It seems unreal that the musicians on the magical Ethiopiques records are about to step onstage. Brought to the mainstream by the soundtrack of Jim Jarmusch's Broken Flowers, and a compilation that was last year's best album, Francis Falceto's ongoing archive series unveiled a lost world: the swinging Addis Ababa that bloomed in Emperor Haile Selassie's last years, before the 1974 Mengistu dictatorship snuffed it out. Products of a nation too proud to absorb much outside African influence, yet peculiarly open to Western sounds throughout the 20th century, this was sensual, sophisticated jazz and soul from a parallel dimension. Thirty years and more later, we await its makers.
The crowd first have to swallow disappointment that Boston's Either/Orchestra are tonight's band, no Ethiopian ensemble left intact to play this music. But Mulatu Astatqe developed the sinuous "Ethio-jazz" riffs that snake through Broken Flowers in similar company in 1950s New York. A short, round-bellied old man now, he walks on to a hero's welcome. His seminal Ethiopian noir arrangements thrill where his vibraphone solos don't. He stays to modestly support diverse compatriots who have never shared a stage.
Alemayehu Eshete has been a star at home since 1960, and looks it, with his James Brown pomade and high kicks. A besuited showman who flirts with ridicule, he has a hiccuping strut matched by his voice, swallowing and sighing, then low and chatty. On "Ambassel", he quavers intimately; on "Qotchegn Messassate", he croons and groans, cruises through notes, then cries and clutches at them. He is at once earthily sexual and avant-garde, an Ethiopian ghost of Elvis. On "Mekeyershin Salawq", he is a soul shouter, leading the band in fast, sharp dance music that could have conquered the world 40 years ago if a note had been heard outside Addis's hotel bars. He leaves slowly, milking the applause.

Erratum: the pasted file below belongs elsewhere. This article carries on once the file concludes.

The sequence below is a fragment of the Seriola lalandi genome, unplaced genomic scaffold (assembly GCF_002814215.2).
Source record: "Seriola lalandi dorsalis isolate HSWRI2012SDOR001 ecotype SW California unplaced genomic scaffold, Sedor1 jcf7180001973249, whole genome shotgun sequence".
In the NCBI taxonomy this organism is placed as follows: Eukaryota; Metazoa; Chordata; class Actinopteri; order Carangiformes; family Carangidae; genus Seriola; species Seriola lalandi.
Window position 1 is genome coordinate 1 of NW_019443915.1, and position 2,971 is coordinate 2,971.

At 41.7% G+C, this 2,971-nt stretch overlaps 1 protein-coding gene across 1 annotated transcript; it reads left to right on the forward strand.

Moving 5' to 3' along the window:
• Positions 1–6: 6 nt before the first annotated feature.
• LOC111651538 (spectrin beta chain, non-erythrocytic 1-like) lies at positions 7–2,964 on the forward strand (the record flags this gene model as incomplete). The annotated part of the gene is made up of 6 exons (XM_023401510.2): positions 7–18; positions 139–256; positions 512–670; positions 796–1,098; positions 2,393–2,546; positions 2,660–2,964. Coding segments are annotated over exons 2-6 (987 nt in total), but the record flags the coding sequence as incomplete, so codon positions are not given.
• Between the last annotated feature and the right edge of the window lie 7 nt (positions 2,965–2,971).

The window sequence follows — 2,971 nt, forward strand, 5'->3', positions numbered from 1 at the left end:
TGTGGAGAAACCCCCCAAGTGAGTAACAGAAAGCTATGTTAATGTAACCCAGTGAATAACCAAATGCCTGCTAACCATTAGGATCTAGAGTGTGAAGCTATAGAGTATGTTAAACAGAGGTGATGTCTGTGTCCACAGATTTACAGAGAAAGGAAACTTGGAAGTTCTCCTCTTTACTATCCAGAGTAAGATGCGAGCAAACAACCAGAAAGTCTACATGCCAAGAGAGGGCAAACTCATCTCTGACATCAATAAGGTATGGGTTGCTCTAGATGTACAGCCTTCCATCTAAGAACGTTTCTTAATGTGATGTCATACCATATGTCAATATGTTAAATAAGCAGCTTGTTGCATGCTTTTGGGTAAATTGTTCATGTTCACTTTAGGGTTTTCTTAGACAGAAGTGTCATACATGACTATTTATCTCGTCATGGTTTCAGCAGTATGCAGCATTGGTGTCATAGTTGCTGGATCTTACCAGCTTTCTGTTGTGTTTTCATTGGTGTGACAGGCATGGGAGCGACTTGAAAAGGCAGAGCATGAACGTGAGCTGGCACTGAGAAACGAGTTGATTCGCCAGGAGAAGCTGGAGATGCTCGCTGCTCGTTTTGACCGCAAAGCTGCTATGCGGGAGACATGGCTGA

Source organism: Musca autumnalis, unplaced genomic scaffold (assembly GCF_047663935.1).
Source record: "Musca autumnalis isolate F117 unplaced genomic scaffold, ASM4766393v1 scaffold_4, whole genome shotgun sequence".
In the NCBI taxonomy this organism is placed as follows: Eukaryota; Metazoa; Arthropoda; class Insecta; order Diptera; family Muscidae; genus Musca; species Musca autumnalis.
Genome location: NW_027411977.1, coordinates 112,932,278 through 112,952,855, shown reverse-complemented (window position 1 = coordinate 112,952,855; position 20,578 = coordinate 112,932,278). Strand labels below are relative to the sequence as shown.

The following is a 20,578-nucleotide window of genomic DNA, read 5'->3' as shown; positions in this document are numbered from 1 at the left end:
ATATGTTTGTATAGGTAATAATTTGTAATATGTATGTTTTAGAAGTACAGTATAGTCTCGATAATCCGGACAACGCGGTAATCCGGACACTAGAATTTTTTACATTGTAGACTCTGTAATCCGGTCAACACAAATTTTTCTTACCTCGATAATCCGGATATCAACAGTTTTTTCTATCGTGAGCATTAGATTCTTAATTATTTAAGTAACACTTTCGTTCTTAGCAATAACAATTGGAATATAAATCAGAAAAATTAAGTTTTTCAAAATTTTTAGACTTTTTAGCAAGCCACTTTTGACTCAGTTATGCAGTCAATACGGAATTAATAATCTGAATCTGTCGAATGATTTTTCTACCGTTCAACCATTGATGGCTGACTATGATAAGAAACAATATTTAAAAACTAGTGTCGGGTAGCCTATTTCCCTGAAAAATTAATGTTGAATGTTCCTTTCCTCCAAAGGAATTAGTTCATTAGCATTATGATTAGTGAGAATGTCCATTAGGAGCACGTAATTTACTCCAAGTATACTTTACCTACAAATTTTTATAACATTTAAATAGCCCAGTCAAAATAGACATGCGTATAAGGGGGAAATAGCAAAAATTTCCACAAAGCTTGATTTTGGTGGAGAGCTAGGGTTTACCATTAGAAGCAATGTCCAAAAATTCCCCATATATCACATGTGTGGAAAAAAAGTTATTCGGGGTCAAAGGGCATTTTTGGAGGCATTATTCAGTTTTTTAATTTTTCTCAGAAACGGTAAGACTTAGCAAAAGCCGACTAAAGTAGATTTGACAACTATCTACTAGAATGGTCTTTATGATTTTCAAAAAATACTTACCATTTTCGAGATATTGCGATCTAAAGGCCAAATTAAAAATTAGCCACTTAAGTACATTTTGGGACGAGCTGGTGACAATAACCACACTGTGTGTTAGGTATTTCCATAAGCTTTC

Getatchew Mekurya blows his sax at the crowd he walks through, raising wild cheers. He is portly in a white shirt, robe with a Lion of Judah on its back and white-tufted crown representing a lion's mane, one part sophisticated jazzer to one of African tradition, and one of pure showbiz. His sultry shellela sax style, which he experimented with in 1952, parallels free jazz. He also recalls the Harlem jazz showmen that music lost to respectability.
Mahmoud Ahmed is the one Ethiopian star who did not need Ethiopiques. Since his 1975 album Ere Mela Mela's 1986 European release, he has built a following crowned here by a 2005 Womad performance and a subsequent BBC World Music Award. Grey-haired in a red-sashed white robe, he is more serious than the others. His husky voice seems the weakest, at first. But then "Ere Mela Mela" starts to build, varied verse lines answered by a title phrase that swells with each repeated plea. It is a quietly majestic invocation. Having captured us by stealth, he then sweeps us on to our feet. The full house, sedate until now, are dancing right up to the balcony. By "Kulun Mankwalesh", he is hurling out reverberating notes with unleashed force. Bouncing on his feet, he brings us as close as he can to the heady atmosphere that gave birth to this music.
Everyone returns for the encore, an ensemble never seen even in Ethiopia. As Eshete and Ahmed sing at each other, they are grinning. Astatqe looks on, his dreams of Ethio-jazz triumph at last coming true. The years these men have waited since their brutally crushed musical pomp, so long ago, must seem almost worth it. A historic night.Reuse content